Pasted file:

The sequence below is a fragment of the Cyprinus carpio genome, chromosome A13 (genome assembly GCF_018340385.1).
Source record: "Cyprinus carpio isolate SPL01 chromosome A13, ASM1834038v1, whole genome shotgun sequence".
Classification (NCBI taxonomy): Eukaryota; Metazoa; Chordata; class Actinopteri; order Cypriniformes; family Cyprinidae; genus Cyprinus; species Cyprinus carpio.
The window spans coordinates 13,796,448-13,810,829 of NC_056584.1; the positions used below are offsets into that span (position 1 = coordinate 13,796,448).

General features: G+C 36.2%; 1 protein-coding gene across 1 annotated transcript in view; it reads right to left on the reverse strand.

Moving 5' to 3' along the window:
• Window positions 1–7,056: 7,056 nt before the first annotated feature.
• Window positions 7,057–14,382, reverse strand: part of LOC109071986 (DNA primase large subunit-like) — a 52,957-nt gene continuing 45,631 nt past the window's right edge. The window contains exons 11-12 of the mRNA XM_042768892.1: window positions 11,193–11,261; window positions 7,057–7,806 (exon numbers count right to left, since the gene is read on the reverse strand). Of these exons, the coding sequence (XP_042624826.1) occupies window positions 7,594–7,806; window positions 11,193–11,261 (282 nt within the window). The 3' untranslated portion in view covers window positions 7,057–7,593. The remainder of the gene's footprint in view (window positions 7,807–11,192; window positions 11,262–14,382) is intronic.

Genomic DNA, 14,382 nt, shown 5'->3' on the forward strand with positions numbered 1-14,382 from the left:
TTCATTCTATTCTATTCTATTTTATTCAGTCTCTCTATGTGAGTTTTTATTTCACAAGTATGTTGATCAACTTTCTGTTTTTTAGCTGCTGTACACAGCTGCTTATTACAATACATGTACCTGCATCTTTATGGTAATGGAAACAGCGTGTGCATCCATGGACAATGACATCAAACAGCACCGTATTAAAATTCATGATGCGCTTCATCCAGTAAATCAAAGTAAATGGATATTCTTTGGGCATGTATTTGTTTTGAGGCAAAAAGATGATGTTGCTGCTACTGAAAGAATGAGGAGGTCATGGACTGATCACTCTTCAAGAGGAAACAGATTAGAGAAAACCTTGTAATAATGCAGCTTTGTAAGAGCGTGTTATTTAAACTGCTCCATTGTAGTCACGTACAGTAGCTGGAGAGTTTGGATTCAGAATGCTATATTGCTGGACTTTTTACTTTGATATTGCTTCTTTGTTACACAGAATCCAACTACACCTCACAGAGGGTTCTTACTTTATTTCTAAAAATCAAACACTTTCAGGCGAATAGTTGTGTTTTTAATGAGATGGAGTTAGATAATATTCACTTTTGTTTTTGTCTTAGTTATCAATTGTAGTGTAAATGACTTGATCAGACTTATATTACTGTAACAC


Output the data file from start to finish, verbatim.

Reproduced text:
The sequence below is a fragment of the Cyprinus carpio genome, chromosome A13 (genome assembly GCF_018340385.1).
Source record: "Cyprinus carpio isolate SPL01 chromosome A13, ASM1834038v1, whole genome shotgun sequence".
Classification (NCBI taxonomy): Eukaryota; Metazoa; Chordata; class Actinopteri; order Cypriniformes; family Cyprinidae; genus Cyprinus; species Cyprinus carpio.
The window spans coordinates 13,796,448-13,810,829 of NC_056584.1; the positions used below are offsets into that span (position 1 = coordinate 13,796,448).

General features: G+C 36.2%; 1 protein-coding gene across 1 annotated transcript in view; it reads right to left on the reverse strand.

Moving 5' to 3' along the window:
• Window positions 1–7,056: 7,056 nt before the first annotated feature.
• Window positions 7,057–14,382, reverse strand: part of LOC109071986 (DNA primase large subunit-like) — a 52,957-nt gene continuing 45,631 nt past the window's right edge. The window contains exons 11-12 of the mRNA XM_042768892.1: window positions 11,193–11,261; window positions 7,057–7,806 (exon numbers count right to left, since the gene is read on the reverse strand). Of these exons, the coding sequence (XP_042624826.1) occupies window positions 7,594–7,806; window positions 11,193–11,261 (282 nt within the window). The 3' untranslated portion in view covers window positions 7,057–7,593. The remainder of the gene's footprint in view (window positions 7,807–11,192; window positions 11,262–14,382) is intronic.

Genomic DNA, 14,382 nt, shown 5'->3' on the forward strand with positions numbered 1-14,382 from the left:
TTCATTCTATTCTATTCTATTTTATTCAGTCTCTCTATGTGAGTTTTTATTTCACAAGTATGTTGATCAACTTTCTGTTTTTTAGCTGCTGTACACAGCTGCTTATTACAATACATGTACCTGCATCTTTATGGTAATGGAAACAGCGTGTGCATCCATGGACAATGACATCAAACAGCACCGTATTAAAATTCATGATGCGCTTCATCCAGTAAATCAAAGTAAATGGATATTCTTTGGGCATGTATTTGTTTTGAGGCAAAAAGATGATGTTGCTGCTACTGAAAGAATGAGGAGGTCATGGACTGATCACTCTTCAAGAGGAAACAGATTAGAGAAAACCTTGTAATAATGCAGCTTTGTAAGAGCGTGTTATTTAAACTGCTCCATTGTAGTCACGTACAGTAGCTGGAGAGTTTGGATTCAGAATGCTATATTGCTGGACTTTTTACTTTGATATTGCTTCTTTGTTACACAGAATCCAACTACACCTCACAGAGGGTTCTTACTTTATTTCTAAAAATCAAACACTTTCAGGCGAATAGTTGTGTTTTTAATGAGATGGAGTTAGATAATATTCACTTTTGTTTTTGTCTTAGTTATCAATTGTAGTGTAAATGACTTGATCAGACTTATATTACTGTAACAC